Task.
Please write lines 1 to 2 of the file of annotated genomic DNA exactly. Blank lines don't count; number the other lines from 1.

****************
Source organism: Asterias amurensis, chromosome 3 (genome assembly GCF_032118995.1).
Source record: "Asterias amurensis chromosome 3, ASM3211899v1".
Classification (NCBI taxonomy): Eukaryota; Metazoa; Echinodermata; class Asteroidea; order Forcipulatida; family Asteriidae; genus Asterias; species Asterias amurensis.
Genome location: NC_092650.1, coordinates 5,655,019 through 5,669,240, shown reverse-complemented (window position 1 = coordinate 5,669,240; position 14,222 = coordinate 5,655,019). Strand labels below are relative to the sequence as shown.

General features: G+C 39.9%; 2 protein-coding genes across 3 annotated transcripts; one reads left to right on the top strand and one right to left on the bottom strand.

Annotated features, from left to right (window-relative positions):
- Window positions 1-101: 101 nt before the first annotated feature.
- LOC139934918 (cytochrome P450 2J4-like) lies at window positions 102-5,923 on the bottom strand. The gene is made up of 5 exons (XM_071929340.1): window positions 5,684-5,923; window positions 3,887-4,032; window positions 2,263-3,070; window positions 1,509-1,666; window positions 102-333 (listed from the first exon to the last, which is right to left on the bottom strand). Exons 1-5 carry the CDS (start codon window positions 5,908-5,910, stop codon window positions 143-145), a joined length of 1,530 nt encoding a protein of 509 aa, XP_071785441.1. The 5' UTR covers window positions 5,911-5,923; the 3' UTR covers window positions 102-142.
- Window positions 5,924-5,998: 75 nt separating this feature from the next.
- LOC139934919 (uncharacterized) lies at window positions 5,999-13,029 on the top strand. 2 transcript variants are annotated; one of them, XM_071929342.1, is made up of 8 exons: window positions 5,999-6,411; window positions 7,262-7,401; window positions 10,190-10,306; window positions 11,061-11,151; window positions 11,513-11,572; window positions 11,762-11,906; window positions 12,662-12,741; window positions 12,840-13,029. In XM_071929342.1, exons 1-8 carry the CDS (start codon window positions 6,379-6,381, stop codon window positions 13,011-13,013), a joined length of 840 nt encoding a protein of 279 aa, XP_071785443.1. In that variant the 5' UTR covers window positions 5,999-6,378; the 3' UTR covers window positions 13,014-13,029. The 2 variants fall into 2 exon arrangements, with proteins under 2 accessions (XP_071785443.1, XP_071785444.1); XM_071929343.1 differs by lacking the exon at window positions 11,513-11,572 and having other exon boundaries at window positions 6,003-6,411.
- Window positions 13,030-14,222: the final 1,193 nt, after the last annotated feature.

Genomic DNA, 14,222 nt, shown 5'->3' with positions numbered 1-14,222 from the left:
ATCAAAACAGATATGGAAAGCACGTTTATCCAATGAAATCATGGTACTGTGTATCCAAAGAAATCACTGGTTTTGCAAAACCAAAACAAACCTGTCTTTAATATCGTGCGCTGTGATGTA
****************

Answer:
Source organism: Asterias amurensis, chromosome 3 (genome assembly GCF_032118995.1).
Source record: "Asterias amurensis chromosome 3, ASM3211899v1".